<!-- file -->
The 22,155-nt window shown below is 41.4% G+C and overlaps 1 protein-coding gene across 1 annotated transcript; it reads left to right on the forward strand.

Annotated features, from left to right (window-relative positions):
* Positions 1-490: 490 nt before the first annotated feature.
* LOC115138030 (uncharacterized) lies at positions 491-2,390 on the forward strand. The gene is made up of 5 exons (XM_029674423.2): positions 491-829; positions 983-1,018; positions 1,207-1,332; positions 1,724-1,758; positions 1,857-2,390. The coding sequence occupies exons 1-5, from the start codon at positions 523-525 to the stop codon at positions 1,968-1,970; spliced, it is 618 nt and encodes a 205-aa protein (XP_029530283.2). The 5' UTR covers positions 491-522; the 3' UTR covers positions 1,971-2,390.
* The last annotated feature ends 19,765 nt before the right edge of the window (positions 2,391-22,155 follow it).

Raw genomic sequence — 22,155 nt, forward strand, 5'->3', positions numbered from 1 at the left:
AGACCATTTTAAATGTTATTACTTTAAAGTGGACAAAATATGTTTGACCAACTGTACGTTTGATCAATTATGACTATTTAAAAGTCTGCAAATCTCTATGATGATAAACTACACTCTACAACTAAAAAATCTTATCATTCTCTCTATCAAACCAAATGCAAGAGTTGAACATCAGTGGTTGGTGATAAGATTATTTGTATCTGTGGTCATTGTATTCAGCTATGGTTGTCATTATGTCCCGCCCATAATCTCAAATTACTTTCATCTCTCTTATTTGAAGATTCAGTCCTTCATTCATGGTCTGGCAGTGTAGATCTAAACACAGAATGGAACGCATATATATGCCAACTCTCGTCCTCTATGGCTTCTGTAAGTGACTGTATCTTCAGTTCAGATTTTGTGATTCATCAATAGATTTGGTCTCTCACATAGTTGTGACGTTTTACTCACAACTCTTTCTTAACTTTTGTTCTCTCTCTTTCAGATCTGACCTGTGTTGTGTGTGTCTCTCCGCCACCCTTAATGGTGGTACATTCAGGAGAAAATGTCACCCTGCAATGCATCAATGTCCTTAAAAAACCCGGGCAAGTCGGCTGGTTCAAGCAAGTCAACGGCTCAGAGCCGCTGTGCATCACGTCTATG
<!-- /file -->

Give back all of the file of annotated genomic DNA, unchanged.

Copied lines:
The 22,155-nt window shown below is 41.4% G+C and overlaps 1 protein-coding gene across 1 annotated transcript; it reads left to right on the forward strand.

Annotated features, from left to right (window-relative positions):
* Positions 1-490: 490 nt before the first annotated feature.
* LOC115138030 (uncharacterized) lies at positions 491-2,390 on the forward strand. The gene is made up of 5 exons (XM_029674423.2): positions 491-829; positions 983-1,018; positions 1,207-1,332; positions 1,724-1,758; positions 1,857-2,390. The coding sequence occupies exons 1-5, from the start codon at positions 523-525 to the stop codon at positions 1,968-1,970; spliced, it is 618 nt and encodes a 205-aa protein (XP_029530283.2). The 5' UTR covers positions 491-522; the 3' UTR covers positions 1,971-2,390.
* The last annotated feature ends 19,765 nt before the right edge of the window (positions 2,391-22,155 follow it).

Raw genomic sequence — 22,155 nt, forward strand, 5'->3', positions numbered from 1 at the left:
AGACCATTTTAAATGTTATTACTTTAAAGTGGACAAAATATGTTTGACCAACTGTACGTTTGATCAATTATGACTATTTAAAAGTCTGCAAATCTCTATGATGATAAACTACACTCTACAACTAAAAAATCTTATCATTCTCTCTATCAAACCAAATGCAAGAGTTGAACATCAGTGGTTGGTGATAAGATTATTTGTATCTGTGGTCATTGTATTCAGCTATGGTTGTCATTATGTCCCGCCCATAATCTCAAATTACTTTCATCTCTCTTATTTGAAGATTCAGTCCTTCATTCATGGTCTGGCAGTGTAGATCTAAACACAGAATGGAACGCATATATATGCCAACTCTCGTCCTCTATGGCTTCTGTAAGTGACTGTATCTTCAGTTCAGATTTTGTGATTCATCAATAGATTTGGTCTCTCACATAGTTGTGACGTTTTACTCACAACTCTTTCTTAACTTTTGTTCTCTCTCTTTCAGATCTGACCTGTGTTGTGTGTGTCTCTCCGCCACCCTTAATGGTGGTACATTCAGGAGAAAATGTCACCCTGCAATGCATCAATGTCCTTAAAAAACCCGGGCAAGTCGGCTGGTTCAAGCAAGTCAACGGCTCAGAGCCGCTGTGCATCACGTCTATG